DeAnna KnipplingDeAnna Knippling has two minor superpowers: speed-reading and babble. She types at over 10,000 words per minute and can make things up even faster than that. Her first job was hunting snipe for her father at twenty-five cents per head, with which she paid her way through college; her latest job involves a non-disclosure agreement, a dozen hitmen, a ballerina, a snowblower, three very small robots, and a disposable dictator in South America. Her cover job is that of freelance writer, editor, and designer living in Littleton, Colorado, with her husband, daughter, cat, more than one cupboard full of various condiments, and many shelves full of the very best books. She has her own indie small press, www.WonderlandPress.com, and her website is www.DeAnnaKnippling.com.


Do you have a Sweet Success you would like to share? Click here to get started, or send an email to: SweetSuccess@pikespeakwriters.com

Sweet Success is coordinated by Managing Editor, Kathie “KJ” Scrim.

The Benefits of a Crash and Burn

Perhaps you participated in NaNoWriMo (National Novel Writing Month) with great success. If so, congratulations to you and stop reading. This article is for the broken, the wounded, the sick at heart who crashed and burned miserably in the month of November, despite every good intention to write that novel.

New Beginnings

Now we’re facing the time of new beginnings as we enter the new year. If you are still smarting from a November NaNoWriMo fail, setting 2019 writing goals may be the last thing you want to tackle right now.

I thought I could succeed at NaNoWriMo this year. Fifty thousand words in a month? Piece of cake. I’d done it before. I knew my calendar was tightly scheduled, but if I made a commitment, I would follow through. I’m one of Those People. If I say I’m going to do something, by golly I will walk through fire and flood to ensure I meet my obligation.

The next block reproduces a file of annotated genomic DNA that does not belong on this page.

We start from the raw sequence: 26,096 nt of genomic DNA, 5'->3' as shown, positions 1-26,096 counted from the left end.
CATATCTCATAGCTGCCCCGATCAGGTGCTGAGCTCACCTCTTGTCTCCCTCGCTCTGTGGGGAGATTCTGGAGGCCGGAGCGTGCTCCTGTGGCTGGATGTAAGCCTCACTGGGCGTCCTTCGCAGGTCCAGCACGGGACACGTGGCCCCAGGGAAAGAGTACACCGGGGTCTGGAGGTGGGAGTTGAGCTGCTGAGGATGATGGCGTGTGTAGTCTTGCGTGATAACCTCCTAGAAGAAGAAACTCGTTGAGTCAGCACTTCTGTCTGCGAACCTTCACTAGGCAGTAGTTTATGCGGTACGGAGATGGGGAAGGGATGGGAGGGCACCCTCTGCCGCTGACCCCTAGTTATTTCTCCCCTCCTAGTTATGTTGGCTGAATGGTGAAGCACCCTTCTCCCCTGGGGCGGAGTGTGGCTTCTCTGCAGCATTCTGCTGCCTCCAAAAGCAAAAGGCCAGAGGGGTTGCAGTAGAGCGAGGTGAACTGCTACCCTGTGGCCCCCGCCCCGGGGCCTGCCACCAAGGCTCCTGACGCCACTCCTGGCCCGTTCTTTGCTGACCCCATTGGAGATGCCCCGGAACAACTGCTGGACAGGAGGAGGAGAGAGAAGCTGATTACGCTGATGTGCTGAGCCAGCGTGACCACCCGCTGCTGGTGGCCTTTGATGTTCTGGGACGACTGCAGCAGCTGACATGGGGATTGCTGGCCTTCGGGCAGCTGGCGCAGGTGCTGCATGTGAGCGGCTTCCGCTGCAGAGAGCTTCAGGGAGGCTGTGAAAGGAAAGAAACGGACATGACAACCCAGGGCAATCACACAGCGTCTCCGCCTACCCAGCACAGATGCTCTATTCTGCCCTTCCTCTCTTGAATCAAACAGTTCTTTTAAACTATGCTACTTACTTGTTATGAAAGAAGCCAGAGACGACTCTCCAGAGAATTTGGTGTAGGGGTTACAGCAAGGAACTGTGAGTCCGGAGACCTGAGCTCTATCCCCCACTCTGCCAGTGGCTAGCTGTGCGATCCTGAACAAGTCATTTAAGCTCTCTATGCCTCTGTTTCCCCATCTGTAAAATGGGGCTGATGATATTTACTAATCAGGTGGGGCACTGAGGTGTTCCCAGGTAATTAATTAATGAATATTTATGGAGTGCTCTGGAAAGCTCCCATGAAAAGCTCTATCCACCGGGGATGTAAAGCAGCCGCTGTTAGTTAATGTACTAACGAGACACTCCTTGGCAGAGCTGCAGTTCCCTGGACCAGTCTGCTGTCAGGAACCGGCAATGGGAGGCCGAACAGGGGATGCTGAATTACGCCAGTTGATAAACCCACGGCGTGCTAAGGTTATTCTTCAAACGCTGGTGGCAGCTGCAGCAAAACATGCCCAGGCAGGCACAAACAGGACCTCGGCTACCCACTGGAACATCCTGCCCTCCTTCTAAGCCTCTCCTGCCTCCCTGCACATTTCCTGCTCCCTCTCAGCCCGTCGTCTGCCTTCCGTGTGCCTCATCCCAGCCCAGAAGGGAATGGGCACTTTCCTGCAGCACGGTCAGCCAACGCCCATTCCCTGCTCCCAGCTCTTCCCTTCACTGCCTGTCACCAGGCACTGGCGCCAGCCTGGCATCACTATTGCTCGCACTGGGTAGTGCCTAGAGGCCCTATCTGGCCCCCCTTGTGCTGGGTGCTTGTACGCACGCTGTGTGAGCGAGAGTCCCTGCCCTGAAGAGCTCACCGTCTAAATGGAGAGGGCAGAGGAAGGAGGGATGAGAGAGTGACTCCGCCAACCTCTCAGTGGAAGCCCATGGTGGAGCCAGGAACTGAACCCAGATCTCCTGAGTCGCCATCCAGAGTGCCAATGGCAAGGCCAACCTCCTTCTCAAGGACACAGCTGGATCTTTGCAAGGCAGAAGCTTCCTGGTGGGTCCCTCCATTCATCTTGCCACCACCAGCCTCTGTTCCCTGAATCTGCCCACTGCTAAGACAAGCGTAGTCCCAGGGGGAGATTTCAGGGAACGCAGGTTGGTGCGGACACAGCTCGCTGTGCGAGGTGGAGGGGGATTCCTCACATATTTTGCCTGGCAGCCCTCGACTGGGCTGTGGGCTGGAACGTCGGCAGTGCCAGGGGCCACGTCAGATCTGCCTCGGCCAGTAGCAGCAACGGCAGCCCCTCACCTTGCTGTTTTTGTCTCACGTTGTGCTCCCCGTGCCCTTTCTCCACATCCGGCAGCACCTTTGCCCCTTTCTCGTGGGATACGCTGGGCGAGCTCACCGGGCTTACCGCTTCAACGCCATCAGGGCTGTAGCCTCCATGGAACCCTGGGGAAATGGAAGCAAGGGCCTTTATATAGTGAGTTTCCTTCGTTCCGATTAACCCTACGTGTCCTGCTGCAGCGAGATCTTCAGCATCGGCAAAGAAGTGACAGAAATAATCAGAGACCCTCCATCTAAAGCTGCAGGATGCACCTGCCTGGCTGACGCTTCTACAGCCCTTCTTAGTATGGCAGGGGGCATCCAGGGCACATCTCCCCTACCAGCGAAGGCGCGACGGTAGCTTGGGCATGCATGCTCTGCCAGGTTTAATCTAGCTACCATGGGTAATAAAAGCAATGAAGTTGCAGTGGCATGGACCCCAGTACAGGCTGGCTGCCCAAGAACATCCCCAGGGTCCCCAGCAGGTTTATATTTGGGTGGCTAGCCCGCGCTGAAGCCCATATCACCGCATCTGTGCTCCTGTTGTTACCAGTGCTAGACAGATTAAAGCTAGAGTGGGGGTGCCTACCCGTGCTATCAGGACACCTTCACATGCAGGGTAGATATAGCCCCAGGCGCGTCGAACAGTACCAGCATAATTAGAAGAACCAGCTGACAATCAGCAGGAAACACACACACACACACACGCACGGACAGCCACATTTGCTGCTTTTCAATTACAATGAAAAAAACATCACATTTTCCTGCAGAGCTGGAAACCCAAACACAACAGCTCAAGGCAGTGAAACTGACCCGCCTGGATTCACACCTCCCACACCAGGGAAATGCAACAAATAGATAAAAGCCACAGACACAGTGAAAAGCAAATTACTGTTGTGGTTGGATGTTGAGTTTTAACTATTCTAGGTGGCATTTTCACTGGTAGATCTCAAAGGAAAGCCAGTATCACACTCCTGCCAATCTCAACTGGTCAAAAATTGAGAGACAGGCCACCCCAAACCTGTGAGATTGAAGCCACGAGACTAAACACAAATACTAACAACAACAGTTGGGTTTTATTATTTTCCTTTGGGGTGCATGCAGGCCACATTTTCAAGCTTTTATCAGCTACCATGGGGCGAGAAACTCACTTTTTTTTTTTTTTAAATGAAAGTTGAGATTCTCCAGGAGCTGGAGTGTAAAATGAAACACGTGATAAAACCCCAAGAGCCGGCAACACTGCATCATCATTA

Halfway through November, I still had delusions I could make it happen. Three quarters of the way through, I had a decision to make. I threw in the towel. Surrendered. And felt horribly guilty that I had failed myself.

Get out of your ditch

There are dozens of quotes, memes, and greeting card messages about failure making you stronger. That doesn’t help much when you’re crumpled in the ditch after a spectacular crash and burn.

So now that we’ve whined a bit, what are we going to do about it? Quitting is always an option. If you can quit writing, then maybe you weren’t cut out for this brutal profession. My tough-love message is: if ordinary obstacles will prevent you from striving for your dreams, maybe your dreams weren’t so important after all. To be fair, sometimes we face extraordinary stress in life. Family, health, or simply overestimating our own stamina place an insurmountable obstacle in our path to writing success.

Turn it into SUCCESS Turn Goal-Setting Failures into Success

Here are my suggestions for turning writing failure into success.

  1. Know Yourself. You may end up in a writing or critique group with people of differing ambitions and drive. Maybe you take a workshop or read a how-to book full of enthusiasm. We’re not all focused, driven personalities. Don’t adopt an attitude that is not your own if it doesn’t work for you. Are you a procrastinator, needing multiple mini-goals to keep you on track? Or do you readily stick to a schedule and easily meet goals? Do you operate best under pressure, or do deadlines cause you to freeze up? Are you an Emily Dickinson type of writer, not needing much reader affirmation, or are you more on the Andy Weir end of the scale, running your work past readers constantly? Which type of writer are you?